The Flaming Lips are an amazing cover band. Of course, they aren't just an amazing cover band -- they're one of the weirdest, wildest, most influential and innovative bands in the history of indie rock.

Wayne Coyne and his merry band of pranksters are better known for a treasure trove of amazing albums and one-of-a-kind live shows, but over the years, they've definitely exhibited a special knack for busting out some pretty crazy covers.

From their full-album tributes to the Pink Floyd classic 'The Dark Side of the Moon' and the Stone Roses' self-titled debut to unforgettable covers of single songs by everybody from David Bowie and Led Zeppelin to Daniel Johnston and Radiohead, the Flaming Lips know how to put new twists on old classics.

Given their psychedelic slant, it's no surprise the Lips have frequently turned their attention to the lysergic majesty of later-era Beatles. The band reportedly has a remake of the Fab Four's masterpiece 'Sgt. Pepper's Lonely Hearts Club Band' in the works, with the likes of MGMTTame Impala and Miley Cyrus, for chrissakes, lined up as guests. But it's certainly not the first time they've redone the Beatles.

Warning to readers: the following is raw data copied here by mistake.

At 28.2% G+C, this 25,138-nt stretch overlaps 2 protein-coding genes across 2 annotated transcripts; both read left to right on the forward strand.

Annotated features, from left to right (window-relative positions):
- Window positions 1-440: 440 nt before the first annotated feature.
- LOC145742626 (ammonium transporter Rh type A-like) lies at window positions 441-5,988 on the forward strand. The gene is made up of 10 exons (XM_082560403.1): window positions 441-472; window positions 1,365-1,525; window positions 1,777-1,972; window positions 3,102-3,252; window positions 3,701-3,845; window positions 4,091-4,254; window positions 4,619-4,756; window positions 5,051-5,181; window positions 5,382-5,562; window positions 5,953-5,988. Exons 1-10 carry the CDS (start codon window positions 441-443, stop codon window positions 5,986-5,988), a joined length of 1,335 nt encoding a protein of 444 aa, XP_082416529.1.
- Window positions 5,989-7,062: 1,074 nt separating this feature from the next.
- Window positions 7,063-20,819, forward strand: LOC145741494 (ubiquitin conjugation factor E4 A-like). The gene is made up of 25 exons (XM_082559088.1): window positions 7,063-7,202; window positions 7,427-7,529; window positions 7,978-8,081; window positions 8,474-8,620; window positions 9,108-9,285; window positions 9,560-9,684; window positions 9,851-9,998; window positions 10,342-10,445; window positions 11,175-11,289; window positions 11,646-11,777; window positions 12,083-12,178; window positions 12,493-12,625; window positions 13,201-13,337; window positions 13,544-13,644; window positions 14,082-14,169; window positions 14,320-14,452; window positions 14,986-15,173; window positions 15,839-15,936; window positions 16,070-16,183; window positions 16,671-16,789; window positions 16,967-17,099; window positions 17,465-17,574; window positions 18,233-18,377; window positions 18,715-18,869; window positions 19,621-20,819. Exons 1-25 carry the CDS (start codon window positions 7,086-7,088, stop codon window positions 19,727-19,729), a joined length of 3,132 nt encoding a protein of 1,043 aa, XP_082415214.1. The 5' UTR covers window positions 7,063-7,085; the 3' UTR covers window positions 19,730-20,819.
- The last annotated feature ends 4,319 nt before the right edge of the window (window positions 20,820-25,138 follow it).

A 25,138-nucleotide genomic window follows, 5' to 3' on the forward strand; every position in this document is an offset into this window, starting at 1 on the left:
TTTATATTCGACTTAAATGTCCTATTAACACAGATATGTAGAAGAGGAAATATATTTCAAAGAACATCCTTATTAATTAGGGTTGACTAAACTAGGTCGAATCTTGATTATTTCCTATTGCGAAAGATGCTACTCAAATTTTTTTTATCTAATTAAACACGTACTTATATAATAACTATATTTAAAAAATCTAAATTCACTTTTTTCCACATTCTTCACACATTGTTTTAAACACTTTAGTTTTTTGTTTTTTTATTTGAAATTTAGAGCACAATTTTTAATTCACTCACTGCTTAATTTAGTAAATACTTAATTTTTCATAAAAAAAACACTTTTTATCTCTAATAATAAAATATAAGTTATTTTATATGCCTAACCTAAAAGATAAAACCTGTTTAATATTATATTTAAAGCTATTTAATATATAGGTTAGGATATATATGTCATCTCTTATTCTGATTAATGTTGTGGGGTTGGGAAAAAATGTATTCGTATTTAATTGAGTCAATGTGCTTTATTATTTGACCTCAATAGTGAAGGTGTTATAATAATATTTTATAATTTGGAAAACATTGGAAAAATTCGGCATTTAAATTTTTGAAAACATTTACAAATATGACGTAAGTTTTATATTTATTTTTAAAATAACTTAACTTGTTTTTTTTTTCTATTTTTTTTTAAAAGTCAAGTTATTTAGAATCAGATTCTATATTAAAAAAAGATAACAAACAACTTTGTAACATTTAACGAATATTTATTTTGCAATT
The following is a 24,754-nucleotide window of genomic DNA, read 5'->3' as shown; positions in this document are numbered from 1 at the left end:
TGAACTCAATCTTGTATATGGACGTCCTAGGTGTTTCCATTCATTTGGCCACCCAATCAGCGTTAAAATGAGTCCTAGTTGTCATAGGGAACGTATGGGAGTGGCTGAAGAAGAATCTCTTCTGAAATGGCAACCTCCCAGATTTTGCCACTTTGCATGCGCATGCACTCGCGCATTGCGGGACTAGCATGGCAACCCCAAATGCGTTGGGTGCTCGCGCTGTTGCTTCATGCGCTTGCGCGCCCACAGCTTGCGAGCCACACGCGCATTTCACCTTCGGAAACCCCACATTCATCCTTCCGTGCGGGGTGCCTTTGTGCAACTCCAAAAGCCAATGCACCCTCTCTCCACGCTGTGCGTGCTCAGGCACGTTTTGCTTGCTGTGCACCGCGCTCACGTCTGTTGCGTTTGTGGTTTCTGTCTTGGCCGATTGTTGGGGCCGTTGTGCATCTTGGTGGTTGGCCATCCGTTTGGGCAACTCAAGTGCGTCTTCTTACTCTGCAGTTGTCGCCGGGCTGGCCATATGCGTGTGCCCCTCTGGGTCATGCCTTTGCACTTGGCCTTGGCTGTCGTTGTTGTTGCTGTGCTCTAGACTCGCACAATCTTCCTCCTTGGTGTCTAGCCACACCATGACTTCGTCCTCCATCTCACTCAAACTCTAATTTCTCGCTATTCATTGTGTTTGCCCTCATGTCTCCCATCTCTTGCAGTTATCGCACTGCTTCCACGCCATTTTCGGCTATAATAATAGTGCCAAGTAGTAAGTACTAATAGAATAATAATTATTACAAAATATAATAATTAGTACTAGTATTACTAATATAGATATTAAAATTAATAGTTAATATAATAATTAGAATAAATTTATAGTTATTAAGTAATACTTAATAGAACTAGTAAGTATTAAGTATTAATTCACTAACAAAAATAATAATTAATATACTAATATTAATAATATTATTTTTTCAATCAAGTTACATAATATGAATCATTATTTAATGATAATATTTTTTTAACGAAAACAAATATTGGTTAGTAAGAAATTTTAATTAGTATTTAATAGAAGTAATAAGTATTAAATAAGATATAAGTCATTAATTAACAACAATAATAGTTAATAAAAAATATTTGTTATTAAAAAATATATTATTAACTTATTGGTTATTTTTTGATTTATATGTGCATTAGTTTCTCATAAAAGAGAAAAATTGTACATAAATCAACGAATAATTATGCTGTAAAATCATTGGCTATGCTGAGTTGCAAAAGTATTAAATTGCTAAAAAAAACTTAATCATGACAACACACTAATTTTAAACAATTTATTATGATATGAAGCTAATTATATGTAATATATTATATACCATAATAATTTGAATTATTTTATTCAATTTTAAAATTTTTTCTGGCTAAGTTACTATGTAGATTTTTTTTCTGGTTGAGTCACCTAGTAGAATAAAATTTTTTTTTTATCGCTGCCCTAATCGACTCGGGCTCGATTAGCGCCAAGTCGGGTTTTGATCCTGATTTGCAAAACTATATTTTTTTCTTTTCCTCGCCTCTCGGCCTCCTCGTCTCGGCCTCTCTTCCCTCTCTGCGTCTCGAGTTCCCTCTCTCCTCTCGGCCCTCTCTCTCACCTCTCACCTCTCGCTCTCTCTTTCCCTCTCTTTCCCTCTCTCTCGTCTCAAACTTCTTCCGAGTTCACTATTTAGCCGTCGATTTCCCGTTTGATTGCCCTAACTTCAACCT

Maybe you've heard the Lips' cover of 'All You Need Is Love' with  Edward Sharpe and the Magnetic Zeroes? Or their stab at 'Lucy in the Sky With Diamonds' with Sean Lennon on Letterman? Or how about their bizarre version of 'I Am the Walrus'?

All those were pretty sweet, but their sweetest Beatles tribute may very well be the absolutely mind-bending rendition of ‘Revolution’ they offered up on Halloween night 2011 at the MTV O Music Awards, the cable network's annual celebration of all things digital music.

The Lips rocked the tune in honor of recently deceased Apple co-founder and chairman Steve Jobs. Appropriately, the tune was both performed (in part) and recorded (in full) with the help of iPads.

It was a playfully strange yet surprisingly faithful cover of one of John Lennon's most enduring anthems. As guitarists Derek Brown (with an iPad jammed under his strings) and Steven Drozd crunched away with shronky, treble-piercing riffs, Michael Ivins tickled the keyboard ivories with minimalist melodies and drummer Kliph Scurlock tapped away on the skins with his fingers.

Meanwhile, Coyne -- sporting white-framed fly shades and wrapped in what looked like one of those shiny foil blankets marathon runners don at the end of a race -- presided over the proceedings like an alien visitor from the future, talk-screaming the tune's lyrics through a little silver microphone with the compression levels cranked to 11.

“When you lose a genius of that caliber, they’re never really gone, they live on all around us through our memory, their words and their work,” said John Lennon‘s widow, Yoko Ono, while introducing the performance. Thanks to Coyne and his fellow Lips cohorts, we have just one more genius way to remember both Lennon and Jobs.

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